The blast pushed the A's closer to the 5-3 win they'd end up banking, impressing the Red Sox, who've now lost four out of five to the A's on the season and who've been struggling a bit of late following their rip-roaring season opening. "We haven't been able to put them away," Red Sox manager Alex Cora told reporters after the game. "They're young and it seems like they're turning a corner. Whatever they're doing over there is pretty good."

Gretchen Piscotty's death struck a nerve around baseball itself, since it was known last winter that the Cardinals were willing to deal her son closer to home if the deal was right for them. Practically the moment her death was made public, the family established a fund to raise $100,000 in her name toward ALS research, and Cubs pitcher Yu Darvish---turning his own struggles aside for a moment---wrote a check for $10,000 for the fund.

Piscotty and the A's set up a concurrent YouCaring fund in her memory, also aimed at ALS research, with the A's themselves agreeing to match up to $50,000.

After last season ended, Piscotty moved into his family's home---which his father, Mike, hustled to remodel in order to accommodate his wife's newly-diagnosed condition (the speed with which it advanced convinced her she may have had the disease far longer)---and took particular pleasure in being his mother's chauffeur, driving her and her friends around the region in an RV fitted with a special wheelchair lift.

She'd once savoured her me-time when her husband and sons went to A's games as they were growing up. Mike Piscotty remains a lifelong season-ticket holder and admits he rooted for the A's even against the Cardinals, "except for one guy." Now, his wife savoured having her family close and kind to her, especially her eldest son, who fell into the habit of ending nightly sessions with his guitar for her by playing "Amazing Grace," the song she played on a music box against her stomach when she was pregnant with him.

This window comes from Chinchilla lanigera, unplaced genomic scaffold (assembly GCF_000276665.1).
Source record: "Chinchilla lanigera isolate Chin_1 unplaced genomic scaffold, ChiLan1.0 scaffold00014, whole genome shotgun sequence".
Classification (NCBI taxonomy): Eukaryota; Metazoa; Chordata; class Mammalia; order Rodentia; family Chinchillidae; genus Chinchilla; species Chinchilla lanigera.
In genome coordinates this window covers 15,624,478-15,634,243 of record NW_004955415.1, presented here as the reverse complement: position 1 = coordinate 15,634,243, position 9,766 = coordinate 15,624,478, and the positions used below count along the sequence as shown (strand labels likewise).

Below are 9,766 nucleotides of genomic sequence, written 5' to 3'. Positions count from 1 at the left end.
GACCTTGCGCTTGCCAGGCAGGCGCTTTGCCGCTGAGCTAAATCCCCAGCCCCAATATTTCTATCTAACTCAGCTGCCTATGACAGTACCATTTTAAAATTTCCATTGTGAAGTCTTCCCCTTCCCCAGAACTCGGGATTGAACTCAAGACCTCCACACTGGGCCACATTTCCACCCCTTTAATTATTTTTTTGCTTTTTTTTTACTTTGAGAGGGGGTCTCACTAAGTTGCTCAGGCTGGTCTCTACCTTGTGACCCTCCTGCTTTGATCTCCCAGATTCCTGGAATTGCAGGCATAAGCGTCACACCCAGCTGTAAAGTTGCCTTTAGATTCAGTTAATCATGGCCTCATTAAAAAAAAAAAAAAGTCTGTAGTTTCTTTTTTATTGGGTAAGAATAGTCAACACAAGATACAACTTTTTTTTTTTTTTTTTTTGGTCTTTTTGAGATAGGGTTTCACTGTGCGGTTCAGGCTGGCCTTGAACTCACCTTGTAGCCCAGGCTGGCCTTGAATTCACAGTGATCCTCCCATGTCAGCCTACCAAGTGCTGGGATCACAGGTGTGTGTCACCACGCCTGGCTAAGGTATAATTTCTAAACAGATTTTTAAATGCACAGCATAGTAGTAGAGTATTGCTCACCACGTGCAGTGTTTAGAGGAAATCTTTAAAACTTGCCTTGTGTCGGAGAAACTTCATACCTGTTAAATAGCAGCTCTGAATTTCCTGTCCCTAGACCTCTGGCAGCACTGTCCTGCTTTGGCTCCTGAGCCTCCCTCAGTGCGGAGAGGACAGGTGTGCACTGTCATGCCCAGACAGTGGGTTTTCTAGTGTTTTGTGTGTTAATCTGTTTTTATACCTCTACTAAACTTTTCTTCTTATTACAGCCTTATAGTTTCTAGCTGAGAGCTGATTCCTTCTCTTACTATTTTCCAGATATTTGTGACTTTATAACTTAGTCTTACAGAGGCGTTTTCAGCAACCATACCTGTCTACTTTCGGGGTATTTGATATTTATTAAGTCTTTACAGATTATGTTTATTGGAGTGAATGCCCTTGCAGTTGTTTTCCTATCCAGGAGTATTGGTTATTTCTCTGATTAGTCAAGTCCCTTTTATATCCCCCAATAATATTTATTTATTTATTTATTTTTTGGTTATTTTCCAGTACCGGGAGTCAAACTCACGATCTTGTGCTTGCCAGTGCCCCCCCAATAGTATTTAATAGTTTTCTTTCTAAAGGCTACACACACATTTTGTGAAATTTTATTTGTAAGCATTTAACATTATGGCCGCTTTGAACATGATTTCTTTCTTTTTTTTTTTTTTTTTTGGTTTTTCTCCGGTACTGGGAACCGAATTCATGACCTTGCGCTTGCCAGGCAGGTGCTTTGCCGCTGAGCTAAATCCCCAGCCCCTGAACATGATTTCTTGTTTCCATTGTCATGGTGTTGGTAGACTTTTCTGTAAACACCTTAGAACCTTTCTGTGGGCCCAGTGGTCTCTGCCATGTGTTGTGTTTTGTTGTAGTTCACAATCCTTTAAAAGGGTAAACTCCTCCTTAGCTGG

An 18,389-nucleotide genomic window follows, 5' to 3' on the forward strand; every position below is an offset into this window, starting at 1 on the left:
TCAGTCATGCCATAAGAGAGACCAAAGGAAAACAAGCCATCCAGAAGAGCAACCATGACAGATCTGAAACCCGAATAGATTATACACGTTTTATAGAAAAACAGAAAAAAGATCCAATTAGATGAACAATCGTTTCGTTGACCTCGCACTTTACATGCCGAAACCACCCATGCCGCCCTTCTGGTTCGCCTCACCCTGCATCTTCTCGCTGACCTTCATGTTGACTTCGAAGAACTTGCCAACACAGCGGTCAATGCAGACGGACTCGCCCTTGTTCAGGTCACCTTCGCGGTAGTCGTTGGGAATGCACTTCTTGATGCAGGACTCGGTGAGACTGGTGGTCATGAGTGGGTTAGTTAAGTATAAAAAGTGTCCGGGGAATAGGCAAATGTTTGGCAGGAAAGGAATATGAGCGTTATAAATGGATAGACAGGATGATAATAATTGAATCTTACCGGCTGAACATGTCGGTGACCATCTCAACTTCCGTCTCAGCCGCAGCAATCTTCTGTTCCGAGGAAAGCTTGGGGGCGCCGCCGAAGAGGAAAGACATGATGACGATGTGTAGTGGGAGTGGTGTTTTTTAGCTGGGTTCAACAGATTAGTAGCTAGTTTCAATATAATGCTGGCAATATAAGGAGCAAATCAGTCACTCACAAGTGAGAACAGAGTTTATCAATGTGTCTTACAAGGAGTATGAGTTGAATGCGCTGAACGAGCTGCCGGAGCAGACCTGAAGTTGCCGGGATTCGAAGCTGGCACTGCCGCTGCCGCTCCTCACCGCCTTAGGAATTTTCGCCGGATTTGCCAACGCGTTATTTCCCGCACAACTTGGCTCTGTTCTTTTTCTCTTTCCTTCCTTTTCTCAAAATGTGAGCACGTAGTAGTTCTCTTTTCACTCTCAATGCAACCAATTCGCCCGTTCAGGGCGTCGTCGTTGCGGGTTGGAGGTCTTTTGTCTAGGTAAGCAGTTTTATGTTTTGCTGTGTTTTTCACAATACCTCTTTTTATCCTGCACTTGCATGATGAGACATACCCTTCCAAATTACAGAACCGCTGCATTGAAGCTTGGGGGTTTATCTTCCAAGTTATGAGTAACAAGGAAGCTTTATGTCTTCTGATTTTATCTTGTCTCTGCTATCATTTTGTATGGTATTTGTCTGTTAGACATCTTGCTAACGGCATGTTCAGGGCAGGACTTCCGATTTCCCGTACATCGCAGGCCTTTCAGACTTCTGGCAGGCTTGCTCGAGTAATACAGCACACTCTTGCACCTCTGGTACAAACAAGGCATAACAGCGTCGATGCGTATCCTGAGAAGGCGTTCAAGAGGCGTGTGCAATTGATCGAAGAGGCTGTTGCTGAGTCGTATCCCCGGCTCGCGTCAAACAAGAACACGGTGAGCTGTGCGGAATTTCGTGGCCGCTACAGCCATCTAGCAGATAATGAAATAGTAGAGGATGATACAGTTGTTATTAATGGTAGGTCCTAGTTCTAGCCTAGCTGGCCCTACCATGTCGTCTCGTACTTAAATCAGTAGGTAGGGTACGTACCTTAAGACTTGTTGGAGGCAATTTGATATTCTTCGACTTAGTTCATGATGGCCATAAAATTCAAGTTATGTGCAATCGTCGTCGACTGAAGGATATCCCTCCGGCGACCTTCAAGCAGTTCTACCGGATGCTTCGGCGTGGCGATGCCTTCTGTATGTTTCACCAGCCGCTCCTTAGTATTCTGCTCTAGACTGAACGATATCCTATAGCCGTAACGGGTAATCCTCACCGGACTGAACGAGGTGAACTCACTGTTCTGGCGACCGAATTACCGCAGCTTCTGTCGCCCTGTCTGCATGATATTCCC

"She thought I could hear it," Piscotty told the San Francisco Chronicle's Susan Slusser after he was traded to the A's. "Amazingly, that's one of my favourite songs. I've always loved it." Once, Piscotty and a high school buddy in the Giants' minor league system, Will LaMarche, strapped on their guitars for a duet on the song.

"I'm tearing up thinking about it," LaMarche told the Chronicle. "Gretchen put her iPad down and listened to Stephen take the lead, and I could sense the mother-son connection there, I just could feel that bond."

He should have been in Fenway Park Tuesday night. He'd have seen that bond hammered home with an exclamation point the moment Piscotty's drive landed in the Monster seats.

"It's been an emotional week," Piscotty admitted. "I've been a little cried out, so I didn't tear up or anything." He didn't have to. The hand over his heart as he jogged toward the plate almost said more than the home run did.

Gretchen Piscotty with son Stephen, neither
imagining then that he'd eventually become an
Oakland Athletic himself.

@Polly Ticks
@Cyber Liberty
@Mom MD